Anna Claire Edenfield
Most people do not expect religion and philosophy to be in the same conversation. Often, the two subjects can be seen as oppositional. In 2020, Georgia Southern faculty member, Dr. Dan Larkin, decided to challenge this stigma by creating “Religion on Tap”.
“Religion on Tap” is a series of open discussions related to deep theological/philosophical concepts. It’s held at Eagle Creek Brewery monthly and everyone is encouraged to attend. The event is a good opportunity for people who want to think on a deeper level about their beliefs.
“It’s just fascinating to see how different points of view, coming from different denominations or different sorts of academic positions, can really sort of open people up to this discussion,” Larkin said. “They can start examining their own currently held beliefs and then maybe come to realize that there might be some challenges that need to be addressed.”
The conversation is led by three panelists including a philosophy professor, a religious studies professor and a local religious leader. The latter portion of the event includes a 45 minute Q&A session amongst the audience. It gives the audience a chance to challenge the experts’ opinions or express their own opinions.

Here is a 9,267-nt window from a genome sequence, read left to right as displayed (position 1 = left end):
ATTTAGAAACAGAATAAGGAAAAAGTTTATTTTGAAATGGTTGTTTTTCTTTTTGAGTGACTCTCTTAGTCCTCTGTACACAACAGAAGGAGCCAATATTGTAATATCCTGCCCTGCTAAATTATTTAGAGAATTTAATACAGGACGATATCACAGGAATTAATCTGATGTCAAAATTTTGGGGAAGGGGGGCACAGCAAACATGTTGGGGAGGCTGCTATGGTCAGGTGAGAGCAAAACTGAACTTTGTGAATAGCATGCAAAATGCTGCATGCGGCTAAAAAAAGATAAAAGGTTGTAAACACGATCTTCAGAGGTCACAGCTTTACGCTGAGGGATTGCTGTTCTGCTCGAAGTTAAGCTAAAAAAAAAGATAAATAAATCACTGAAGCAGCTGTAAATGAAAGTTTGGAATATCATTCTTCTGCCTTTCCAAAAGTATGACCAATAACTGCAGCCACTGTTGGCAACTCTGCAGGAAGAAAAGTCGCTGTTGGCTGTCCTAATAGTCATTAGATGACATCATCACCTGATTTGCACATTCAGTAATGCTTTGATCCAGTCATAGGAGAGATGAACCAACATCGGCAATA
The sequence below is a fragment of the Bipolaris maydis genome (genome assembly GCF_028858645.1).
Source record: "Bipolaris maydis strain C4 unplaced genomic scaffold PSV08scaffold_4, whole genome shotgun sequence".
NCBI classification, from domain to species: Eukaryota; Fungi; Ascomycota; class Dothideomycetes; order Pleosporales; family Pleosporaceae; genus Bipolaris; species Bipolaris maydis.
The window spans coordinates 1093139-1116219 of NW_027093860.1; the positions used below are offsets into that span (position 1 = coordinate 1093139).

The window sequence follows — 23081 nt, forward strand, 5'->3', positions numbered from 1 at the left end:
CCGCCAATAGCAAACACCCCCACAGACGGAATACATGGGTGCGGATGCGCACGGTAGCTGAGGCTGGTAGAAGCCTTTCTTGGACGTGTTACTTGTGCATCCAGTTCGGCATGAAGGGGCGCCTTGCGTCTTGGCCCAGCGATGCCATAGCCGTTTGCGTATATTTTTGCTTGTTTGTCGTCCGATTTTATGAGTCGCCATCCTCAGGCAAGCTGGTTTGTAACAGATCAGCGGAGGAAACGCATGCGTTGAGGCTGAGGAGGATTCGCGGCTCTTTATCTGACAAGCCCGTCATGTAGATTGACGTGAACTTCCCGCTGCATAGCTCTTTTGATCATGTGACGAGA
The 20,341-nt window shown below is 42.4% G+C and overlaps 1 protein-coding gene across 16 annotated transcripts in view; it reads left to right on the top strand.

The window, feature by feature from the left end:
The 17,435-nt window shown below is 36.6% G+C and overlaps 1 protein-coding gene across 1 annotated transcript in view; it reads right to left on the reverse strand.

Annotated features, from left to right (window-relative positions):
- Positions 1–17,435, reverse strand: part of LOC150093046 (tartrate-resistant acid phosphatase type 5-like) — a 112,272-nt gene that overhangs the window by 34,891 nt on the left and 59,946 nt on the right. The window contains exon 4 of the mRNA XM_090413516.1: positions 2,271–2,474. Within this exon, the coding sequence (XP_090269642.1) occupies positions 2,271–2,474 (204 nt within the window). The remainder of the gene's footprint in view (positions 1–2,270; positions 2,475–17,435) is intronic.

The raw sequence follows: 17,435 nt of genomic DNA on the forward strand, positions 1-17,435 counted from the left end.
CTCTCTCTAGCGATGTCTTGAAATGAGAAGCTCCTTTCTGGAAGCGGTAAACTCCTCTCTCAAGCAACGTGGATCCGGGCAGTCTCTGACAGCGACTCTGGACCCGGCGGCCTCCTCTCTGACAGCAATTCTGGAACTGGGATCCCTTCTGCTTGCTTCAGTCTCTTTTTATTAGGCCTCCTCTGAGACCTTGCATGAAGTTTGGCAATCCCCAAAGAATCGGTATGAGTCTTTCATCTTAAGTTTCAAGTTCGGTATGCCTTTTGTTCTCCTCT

Audience members consist of mainly GS students along with Statesboro locals, who are encouraged to ask the panelists thoughtful questions about the particular topic. Previous topics include “The nature of God”, “Hell” and most recently the problem of “Scriptural Interpretation”.
Larkin’s goal behind starting “Religion on Tap” was to show that religion and philosophy are not as diametrically opposed as they are often thought to be. The event accomplishes this by bringing different viewpoints to an open forum. With three different experts on particular subjects, many opinions are presented and discussed about a specific topic.
“It gives the community a chance to talk about these topics, by showing the differences and how they work together,” Larkin said. “The objective is not for the panelists to debate, but to reach a consensus.”
Each “Religion on Tap” discussion averages about 80 to 100 students in attendance. Many attendees are “returners”, and enjoy going to listen and think deeply about the topics. Previous intense topics, like “Hell”, can make students’ beliefs stronger or cause them to question them. Either way, listening to the discussion forces the audience to ponder on these topics.
“Religion on Tap” gives students an opportunity to participate and ask questions. “I’ll come again because I just, I want to learn more,” said senior Lea Evans after attending her first discussion. “And it’s just a good way to learn new things that I don’t really think about.”
The next opportunity to attend “Religion on Tap” will be April 19 at Eagle Creek Brewery. The event begins at 7:00 p.m., but from my experience you want to get there early to find a good seat and grab a snack.